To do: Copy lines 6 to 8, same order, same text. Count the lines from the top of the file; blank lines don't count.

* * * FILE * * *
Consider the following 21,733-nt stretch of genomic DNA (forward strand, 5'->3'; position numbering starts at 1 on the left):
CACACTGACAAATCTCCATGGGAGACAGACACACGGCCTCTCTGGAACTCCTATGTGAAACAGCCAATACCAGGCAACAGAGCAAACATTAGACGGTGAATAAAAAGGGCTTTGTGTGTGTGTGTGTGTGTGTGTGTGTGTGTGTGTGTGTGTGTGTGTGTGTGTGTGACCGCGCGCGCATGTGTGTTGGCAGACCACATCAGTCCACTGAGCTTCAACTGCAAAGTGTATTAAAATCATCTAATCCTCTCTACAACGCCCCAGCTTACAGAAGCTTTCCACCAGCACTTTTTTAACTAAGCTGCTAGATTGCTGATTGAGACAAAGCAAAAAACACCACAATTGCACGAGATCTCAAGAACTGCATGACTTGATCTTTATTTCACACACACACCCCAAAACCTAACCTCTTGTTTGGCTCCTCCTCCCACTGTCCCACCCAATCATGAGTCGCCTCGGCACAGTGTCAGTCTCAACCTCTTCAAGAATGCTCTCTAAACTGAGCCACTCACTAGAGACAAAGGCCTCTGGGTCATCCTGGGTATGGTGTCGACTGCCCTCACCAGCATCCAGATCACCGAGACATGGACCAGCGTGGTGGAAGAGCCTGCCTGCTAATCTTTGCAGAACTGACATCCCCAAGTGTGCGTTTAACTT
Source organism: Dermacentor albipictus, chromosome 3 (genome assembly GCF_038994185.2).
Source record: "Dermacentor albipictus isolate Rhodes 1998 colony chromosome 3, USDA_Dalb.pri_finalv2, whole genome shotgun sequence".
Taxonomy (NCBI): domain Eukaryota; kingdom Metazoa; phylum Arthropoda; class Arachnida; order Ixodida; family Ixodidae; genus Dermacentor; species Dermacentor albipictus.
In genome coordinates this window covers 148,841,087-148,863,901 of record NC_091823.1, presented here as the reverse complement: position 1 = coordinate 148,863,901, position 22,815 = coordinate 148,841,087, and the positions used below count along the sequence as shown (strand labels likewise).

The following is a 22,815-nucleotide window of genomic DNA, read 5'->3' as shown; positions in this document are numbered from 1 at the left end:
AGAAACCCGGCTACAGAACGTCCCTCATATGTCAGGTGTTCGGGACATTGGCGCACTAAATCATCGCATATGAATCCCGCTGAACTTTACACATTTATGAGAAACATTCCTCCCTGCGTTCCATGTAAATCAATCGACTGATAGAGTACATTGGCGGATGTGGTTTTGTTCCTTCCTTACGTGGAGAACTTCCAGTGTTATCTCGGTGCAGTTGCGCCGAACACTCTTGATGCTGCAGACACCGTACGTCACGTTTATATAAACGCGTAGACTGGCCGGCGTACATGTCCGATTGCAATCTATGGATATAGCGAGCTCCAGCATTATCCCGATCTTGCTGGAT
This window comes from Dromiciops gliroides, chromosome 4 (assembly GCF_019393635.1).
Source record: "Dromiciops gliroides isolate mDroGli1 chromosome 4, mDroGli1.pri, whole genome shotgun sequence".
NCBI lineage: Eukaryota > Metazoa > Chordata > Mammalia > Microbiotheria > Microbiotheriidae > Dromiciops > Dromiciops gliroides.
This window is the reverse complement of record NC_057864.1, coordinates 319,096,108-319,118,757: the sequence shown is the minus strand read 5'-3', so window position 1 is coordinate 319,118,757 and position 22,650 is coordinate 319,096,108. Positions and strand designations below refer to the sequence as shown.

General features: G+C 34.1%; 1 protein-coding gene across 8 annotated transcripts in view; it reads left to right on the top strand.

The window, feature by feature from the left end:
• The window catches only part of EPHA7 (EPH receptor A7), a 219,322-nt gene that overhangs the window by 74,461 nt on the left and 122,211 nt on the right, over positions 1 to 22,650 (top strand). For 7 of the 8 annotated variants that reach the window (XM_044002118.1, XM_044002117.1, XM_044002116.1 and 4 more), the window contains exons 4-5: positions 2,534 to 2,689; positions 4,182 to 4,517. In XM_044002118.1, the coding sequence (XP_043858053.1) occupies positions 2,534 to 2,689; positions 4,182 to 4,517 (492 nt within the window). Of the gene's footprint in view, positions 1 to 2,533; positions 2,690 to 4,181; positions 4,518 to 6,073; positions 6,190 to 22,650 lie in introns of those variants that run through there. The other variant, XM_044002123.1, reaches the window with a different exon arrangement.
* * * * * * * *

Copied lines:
In genome coordinates this window covers 148,841,087-148,863,901 of record NC_091823.1, presented here as the reverse complement: position 1 = coordinate 148,863,901, position 22,815 = coordinate 148,841,087, and the positions used below count along the sequence as shown (strand labels likewise).

The following is a 22,815-nucleotide window of genomic DNA, read 5'->3' as shown; positions in this document are numbered from 1 at the left end:
AGAAACCCGGCTACAGAACGTCCCTCATATGTCAGGTGTTCGGGACATTGGCGCACTAAATCATCGCATATGAATCCCGCTGAACTTTACACATTTATGAGAAACATTCCTCCCTGCGTTCCATGTAAATCAATCGACTGATAGAGTACATTGGCGGATGTGGTTTTGTTCCTTCCTTACGTGGAGAACTTCCAGTGTTATCTCGGTGCAGTTGCGCCGAACACTCTTGATGCTGCAGACACCGTACGTCACGTTTATATAAACGCGTAGACTGGCCGGCGTACATGTCCGATTGCAATCTATGGATATAGCGAGCTCCAGCATTATCCCGATCTTGCTGGAT